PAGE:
As hard as it is to get out of bed at dark thirty again when I used to be able to just run when I felt like it, it is good to have something on my calendar. Some weeks I get five runs in. Some weeks, I only get two, but come March, I'll feel the pre-race jitters again, and spend 3+ hours putting one foot in front of the other wearing shorts that are too short while checking my watch too often.

Sunday, September 8, 2013

Bluff Trail Revisited

This Saturday, we went tromping at the Lula Lake Land Trust. For anyone unfamiliar with the concept of tromping, it's when you throw the entire family in the car, head out to some place in the wilderness and hike around until the kids get hungry, tired, and cranky. Tromping can also be enjoyed before you are married with kids. In this case, it often takes the form of a bunch of dudes running, jumping, and climbing around in the woods, all not wanting to be the wimp who first suggests that you start heading back, until you are all hungry, tired, and cranky.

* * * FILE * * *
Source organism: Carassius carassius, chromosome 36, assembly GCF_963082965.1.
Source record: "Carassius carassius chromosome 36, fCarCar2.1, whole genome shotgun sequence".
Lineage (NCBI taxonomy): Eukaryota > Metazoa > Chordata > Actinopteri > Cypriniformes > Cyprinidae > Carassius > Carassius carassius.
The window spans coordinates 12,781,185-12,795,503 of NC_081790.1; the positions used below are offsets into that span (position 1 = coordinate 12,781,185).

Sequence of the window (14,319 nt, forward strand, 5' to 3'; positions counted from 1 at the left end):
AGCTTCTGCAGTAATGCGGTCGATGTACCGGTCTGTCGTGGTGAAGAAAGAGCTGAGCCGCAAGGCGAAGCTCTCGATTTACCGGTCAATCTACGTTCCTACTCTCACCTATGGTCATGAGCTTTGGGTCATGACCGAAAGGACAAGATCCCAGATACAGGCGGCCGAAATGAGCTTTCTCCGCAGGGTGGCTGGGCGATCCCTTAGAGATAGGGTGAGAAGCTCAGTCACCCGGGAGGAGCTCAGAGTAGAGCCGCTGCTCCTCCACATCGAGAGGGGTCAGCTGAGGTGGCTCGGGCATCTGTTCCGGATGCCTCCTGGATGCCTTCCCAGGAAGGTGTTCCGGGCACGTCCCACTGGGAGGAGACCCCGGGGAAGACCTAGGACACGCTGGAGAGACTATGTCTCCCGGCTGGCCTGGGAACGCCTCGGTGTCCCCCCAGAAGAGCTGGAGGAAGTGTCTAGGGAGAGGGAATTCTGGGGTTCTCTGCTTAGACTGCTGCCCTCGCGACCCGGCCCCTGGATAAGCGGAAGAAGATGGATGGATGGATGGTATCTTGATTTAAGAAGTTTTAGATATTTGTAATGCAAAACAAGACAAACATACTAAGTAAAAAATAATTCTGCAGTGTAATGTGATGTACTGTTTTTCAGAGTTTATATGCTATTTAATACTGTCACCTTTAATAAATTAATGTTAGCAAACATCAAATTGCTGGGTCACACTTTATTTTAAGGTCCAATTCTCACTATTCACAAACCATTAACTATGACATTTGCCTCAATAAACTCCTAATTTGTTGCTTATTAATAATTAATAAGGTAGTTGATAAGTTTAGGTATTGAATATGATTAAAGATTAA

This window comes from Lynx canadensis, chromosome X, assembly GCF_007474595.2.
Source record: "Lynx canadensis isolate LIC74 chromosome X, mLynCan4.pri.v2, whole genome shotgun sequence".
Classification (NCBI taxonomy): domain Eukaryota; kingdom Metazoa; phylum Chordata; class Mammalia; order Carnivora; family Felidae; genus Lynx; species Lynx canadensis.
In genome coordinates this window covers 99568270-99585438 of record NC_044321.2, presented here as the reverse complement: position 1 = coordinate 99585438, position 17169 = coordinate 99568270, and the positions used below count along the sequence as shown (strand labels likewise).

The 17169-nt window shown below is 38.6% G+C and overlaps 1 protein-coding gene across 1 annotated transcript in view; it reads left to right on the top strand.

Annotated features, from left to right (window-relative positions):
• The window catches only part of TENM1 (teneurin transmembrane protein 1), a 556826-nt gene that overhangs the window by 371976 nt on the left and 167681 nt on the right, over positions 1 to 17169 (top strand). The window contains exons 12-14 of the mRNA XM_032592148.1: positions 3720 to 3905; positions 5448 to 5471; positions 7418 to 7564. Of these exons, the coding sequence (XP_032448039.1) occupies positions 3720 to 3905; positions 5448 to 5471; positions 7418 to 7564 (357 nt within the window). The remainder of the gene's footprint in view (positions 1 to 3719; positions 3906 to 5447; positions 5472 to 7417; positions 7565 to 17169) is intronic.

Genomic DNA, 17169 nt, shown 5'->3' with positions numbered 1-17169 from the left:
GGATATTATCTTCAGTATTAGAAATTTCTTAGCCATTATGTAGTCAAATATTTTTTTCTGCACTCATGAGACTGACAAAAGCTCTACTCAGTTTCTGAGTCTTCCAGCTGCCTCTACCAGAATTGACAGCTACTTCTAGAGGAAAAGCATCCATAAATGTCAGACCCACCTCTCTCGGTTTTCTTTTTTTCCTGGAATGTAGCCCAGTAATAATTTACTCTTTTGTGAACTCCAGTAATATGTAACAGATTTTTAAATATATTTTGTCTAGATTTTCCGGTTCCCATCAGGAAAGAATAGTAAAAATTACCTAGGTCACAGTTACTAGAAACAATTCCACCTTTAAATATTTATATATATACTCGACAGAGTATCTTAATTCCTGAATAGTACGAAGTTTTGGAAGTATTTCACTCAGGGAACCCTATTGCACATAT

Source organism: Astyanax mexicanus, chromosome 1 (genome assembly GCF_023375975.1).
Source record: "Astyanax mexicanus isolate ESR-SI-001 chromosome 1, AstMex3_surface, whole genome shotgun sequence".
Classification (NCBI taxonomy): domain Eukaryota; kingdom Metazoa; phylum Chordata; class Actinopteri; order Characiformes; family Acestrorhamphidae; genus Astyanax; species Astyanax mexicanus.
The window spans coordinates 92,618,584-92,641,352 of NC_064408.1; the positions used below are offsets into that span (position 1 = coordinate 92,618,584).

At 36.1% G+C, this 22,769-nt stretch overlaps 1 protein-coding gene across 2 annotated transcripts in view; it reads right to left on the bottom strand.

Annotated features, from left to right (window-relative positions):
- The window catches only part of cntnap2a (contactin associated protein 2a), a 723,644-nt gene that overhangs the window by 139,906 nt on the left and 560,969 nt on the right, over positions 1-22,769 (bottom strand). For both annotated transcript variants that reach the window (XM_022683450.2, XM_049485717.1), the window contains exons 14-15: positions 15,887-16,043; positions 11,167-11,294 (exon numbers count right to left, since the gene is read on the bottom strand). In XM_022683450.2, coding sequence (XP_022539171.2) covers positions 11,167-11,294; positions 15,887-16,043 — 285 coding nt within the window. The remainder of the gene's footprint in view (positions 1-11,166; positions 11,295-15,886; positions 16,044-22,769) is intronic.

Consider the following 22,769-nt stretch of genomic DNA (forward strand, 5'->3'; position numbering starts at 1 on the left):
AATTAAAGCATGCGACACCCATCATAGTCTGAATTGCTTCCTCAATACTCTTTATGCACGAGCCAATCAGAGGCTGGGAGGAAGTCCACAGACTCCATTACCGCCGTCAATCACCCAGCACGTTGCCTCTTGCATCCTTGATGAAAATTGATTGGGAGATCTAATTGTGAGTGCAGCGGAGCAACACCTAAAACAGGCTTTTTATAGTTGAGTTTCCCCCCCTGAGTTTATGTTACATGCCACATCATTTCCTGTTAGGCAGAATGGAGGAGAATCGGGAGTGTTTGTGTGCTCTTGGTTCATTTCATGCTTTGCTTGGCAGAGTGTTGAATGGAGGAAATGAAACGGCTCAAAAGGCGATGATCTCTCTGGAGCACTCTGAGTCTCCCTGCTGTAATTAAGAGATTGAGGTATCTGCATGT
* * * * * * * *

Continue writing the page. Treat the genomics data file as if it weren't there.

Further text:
That was this Saturday. Last Saturday, I decided to give the Bluff Trail another shot by starting at the other end: the Ochs Gateway. The trail starts with a half mile decent including a couple of switch backs before flattening out and running along the ridge. It was only 8:30 in the morning, but it was already hot and still plenty humid. It had also rained a bit the day before, and while it wasn't really muddy, the ground wasn't exactly bone dry either. It had been a fairly full running week as I already had 30 miles on my legs, and I was hoping to claim 10 more to top 40 for the first time since January. I've run trails like this one maybe three times in my life, so that makes me, you know, pretty much completely new at this. What I lack in experience though, I at least like to think I overcome in observation.

Observation #1: it's hard to observe anything if you can't see. I realized pretty quickly that I had forgotten to put in my contacts, so I would be running blurry. In road running, I was taught to keep my head and eyes up, oriented towards the horizon, in the best position to spot the most likely thing to kill you while you are fussing around with your iPod: SUVs driven by teenagers texting while driving like the cops are chasing them. On the trail, I've realized pretty quickly that you have to pay much more visual attention to your feet, where they land, and where they are going next. One thing seemingly more likely to kill you than a bear (or a teenager) out on the Bluff Trail is fussing around with your iPod and running off of a cliff.